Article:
By Joanne Foster, Ed.D.
This is a blog that I actually wrote a couple of years ago but that I think bears repeating. Every September, countless parents revisit the challenges of kids returning to school, while other parents experience this “rite of passage” for the first time. Perhaps the information that follows here will be helpful during Sept. 2013, and beyond.
September is traditionally the time when children start a new school year. Many kids navigate the change from leisure to learning without a hitch, whereas others find it more difficult to settle into “back to school” mode. Parents often ask us, “How can we help children during this transitional period—and through the months ahead?”
Here are four tips for success:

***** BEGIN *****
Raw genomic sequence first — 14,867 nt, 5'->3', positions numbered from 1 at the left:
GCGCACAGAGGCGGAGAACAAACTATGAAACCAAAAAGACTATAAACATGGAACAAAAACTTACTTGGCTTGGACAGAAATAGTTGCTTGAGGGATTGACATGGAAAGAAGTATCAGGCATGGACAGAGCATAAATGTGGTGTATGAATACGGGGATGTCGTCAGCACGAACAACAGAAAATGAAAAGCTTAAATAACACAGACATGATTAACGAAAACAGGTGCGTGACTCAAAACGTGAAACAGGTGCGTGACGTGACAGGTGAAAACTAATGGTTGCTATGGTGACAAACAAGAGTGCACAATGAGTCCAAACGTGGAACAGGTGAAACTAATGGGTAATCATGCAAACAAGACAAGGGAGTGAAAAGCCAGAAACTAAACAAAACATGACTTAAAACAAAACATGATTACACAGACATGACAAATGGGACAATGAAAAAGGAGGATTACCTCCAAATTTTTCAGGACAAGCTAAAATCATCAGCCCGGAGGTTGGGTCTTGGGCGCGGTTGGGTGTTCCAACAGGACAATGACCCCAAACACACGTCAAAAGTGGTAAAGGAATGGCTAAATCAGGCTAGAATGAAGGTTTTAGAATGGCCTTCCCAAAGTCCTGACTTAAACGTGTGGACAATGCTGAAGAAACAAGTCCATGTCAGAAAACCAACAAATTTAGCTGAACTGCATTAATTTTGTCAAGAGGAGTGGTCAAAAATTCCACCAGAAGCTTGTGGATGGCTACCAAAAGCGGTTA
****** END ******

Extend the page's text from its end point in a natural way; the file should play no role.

#1 – Be attuned to what’s happening in your children’s lives. Listen. Observe. Don’t be pushy or annoying. (Kids HATE that!) Do make an unobtrusive effort to be more “in-the-know” about the highs, lows, and rollercoaster moments in their lives. Parents who stay on top of things are better positioned to advise, guide, and trouble-shoot more effectively.
#2 – Respect children’s views, honour their interests, and try to accommodate their learning preferences. Children learn in different ways. However, they learn best when they are happy, appropriately challenged, and motivated.
#3 – Give children access to relevant, stimulating learning opportunities—along with whatever else they might need to enable learning to happen as seamlessly as possible (including materials, work space, ample sleep, and nutritional food).
#4 – Be available to offer reinforcement and encouragement. Acknowledge children’s efforts, and help them see the value of a strong work ethic.
As September morphs into October, and the school year revs into full gear, be both watchful and wise, and be ready to advocate for your children, if necessary. (More on that elsewhere. See the resources page at www.beyondintelligence.net and blog postings at www.beyondintelligenceblog.wordpress.com)